JD: For sure. We were suppose to make a collage of our history or something that resembles us. So I chose my [familial] history. We’re in high school, so a lot of kids did stuff like, “I love shoes, I love cars,” stuff like that. It was the way and the specific wording, that made me just go to… “I need to know who I am.” So yeah, I asked my grandmother and she gave me names to research. I looked into National Geographic, I had all these magazines, I would print out stuff, and these were the images based on [those] names. So [we] had to make a collage and include a body part, so I was just like, “I want to stick my hand in there and just take a picture.” I typically build my narrative after the fact, and touching my heritage is what I’m doing, basically. But I guess I wanted to feel connected to it. Or maybe I feel like I missed out on it, because I’m not really apart of it or something, I don’t know.
JD: It started off, because that’s just what I was introduced to. Even here in the tattoo world, I’ve grown into favoring tattoos that have this statuesque look to it. It seems so timeless and… powerful. It’s just so aesthetically and visually very pleasing to me. That’s what gave me the inspiration to make art. What’s keeping me chained to it is now the concepts of things that go deeper. What they mean, what they stand for.
JD: For one, I’m in this environment that I know has skeletons in the closet, you know, France. I’m in this place, where I’m surrounded by people who, you know, don’t look like me. I’m sure everyone has their cultural differences, so no one’s exactly [alike], but I was the most radically different going there. It was nerve-racking at first. But with all things, there really is no need to be afraid up until that point. I should have been scared when I was there. I was isolated out in the country. I just saw Get Out… But no, it was a great experience. I did a lot, I learned a lot. I knew exactly what I wanted to do, which was a self-portrait.
JD: What I learned about France is that to this day they are collecting a colonial tax to a multitude of countries in Africa, [meaning] “we’ve colonized you, we’ve invested in you. You want us out… we [lose] money on you, so if you don’t pay us what we’ve invested, then we’re gonna start, just killing people.” And that’s what they do. So they’re taking this money from Africa and putting it in their reserve, so all of this is paid for by African colonialism. So by me being there, [it personifies], “Bleeding Africa, Feeding France.” So this [red robe] is a representation of [me] bleeding. The whole time I’m here, I’m living this luxurious lifestyle and the blood is flowing, it’s pouring… It’s very thick, it’s heavy, it’s everywhere, and it never leaves. Even though I’m living this lifestyle I feel like what they’re telling me is, “you can be here, we can give you money. We can give you a place to stay… this beautiful view, but you’re gonna bleed, you’re gonna feed us.”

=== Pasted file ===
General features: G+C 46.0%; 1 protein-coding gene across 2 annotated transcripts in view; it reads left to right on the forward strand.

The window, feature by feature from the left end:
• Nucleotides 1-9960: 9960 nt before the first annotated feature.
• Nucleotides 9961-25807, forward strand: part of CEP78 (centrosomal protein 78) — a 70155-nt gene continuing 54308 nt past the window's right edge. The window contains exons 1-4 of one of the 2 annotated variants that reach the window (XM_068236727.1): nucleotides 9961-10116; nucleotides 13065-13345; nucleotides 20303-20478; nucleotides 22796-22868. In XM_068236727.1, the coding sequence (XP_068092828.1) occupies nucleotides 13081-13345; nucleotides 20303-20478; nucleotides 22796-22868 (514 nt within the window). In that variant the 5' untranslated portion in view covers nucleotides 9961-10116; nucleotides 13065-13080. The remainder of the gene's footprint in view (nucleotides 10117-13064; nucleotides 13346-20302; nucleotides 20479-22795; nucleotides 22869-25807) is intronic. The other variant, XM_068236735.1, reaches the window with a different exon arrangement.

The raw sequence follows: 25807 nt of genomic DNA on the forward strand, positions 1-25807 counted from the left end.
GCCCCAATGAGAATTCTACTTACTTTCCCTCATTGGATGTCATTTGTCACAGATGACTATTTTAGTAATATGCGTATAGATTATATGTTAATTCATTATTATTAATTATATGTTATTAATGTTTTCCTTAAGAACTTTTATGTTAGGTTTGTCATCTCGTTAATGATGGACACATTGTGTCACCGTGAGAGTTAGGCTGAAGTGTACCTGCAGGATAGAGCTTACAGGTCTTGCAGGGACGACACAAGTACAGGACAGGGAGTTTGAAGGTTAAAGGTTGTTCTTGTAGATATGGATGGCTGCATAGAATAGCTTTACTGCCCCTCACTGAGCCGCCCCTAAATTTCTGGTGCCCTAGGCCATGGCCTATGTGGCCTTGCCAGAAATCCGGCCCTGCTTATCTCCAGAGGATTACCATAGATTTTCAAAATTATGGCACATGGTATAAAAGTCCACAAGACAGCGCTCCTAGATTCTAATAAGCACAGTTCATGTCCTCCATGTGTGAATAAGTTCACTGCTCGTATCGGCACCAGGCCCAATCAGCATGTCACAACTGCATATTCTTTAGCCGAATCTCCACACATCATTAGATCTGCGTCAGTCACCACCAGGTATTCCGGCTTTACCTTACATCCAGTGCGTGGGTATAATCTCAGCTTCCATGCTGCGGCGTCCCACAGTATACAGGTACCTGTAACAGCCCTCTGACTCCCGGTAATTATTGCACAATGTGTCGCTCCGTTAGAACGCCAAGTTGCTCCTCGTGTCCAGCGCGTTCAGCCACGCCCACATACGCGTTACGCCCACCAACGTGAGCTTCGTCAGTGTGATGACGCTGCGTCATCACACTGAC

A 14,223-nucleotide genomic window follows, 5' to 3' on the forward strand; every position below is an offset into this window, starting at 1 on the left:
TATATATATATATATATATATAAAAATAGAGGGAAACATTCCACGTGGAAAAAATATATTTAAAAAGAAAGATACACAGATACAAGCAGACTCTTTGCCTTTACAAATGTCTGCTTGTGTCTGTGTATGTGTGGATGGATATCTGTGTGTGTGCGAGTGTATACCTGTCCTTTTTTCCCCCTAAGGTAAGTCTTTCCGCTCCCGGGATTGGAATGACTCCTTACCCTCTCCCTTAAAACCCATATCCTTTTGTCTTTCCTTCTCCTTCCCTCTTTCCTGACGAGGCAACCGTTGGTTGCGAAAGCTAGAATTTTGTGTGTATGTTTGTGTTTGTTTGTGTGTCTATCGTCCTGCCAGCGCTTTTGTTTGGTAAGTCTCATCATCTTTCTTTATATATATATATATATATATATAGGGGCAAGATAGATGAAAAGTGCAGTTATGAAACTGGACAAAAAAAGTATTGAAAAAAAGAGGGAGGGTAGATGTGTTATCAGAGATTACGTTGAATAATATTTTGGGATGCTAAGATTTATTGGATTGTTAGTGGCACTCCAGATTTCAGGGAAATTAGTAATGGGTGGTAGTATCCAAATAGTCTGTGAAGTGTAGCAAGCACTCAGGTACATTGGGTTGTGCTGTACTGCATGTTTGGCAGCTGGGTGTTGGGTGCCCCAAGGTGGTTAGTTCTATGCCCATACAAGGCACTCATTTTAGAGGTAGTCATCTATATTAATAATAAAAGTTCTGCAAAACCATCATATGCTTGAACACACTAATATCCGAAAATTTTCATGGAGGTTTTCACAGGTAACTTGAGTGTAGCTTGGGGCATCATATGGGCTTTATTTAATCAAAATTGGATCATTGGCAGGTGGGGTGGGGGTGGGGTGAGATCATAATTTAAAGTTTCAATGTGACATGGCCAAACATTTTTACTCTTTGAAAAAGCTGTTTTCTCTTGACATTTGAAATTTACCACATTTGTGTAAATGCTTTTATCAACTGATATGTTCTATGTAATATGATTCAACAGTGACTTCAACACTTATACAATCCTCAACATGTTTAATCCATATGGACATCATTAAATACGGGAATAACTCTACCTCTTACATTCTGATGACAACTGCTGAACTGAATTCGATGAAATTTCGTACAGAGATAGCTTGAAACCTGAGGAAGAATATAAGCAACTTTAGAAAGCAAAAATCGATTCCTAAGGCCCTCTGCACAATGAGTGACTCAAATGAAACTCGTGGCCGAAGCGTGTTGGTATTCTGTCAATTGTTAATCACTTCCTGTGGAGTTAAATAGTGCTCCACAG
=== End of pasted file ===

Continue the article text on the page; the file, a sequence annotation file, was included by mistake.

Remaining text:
“I for one, need these people to know. I’m here. I’m painting. You don’t see me anywhere in this house as far as being depicted, but I’m here. Here is me.”
As we begin to understand who we are and where we come from, representation is invaluable. Perhaps it’s conceived visually, until it’s born through language and later placed into the sticky hands of systems where clarity is fleeting. Its timelessness and power shapes our current narrative, simultaneously transforming our future. JD Moore journeys beyond the mirage of equality as Representation is about correctness, acknowledgment, and honoring our truth. See Moore @jdmooreportfolios.
“I’m constantly thinking of ways to be closer to you, but all I have is my phone.”
Words // Garrett Smith – Photos // Ellie Alonzo & Garrett Smith Alright y’all – it’s finally that time to bid farewell to Shaky Knees once and for all – for this year, at least. Before we go, though, we have one last, grand finale of a day to recap
Words // Garrett Smith – Photos // Ellie Alonzo & Garrett Smith We hope you’re rested and ready for a great weekend ahead – both the weekends in your own lives, and the one we’re about to relive at Shaky Knees 2018. Yesterday was amazing, but let’s move past it,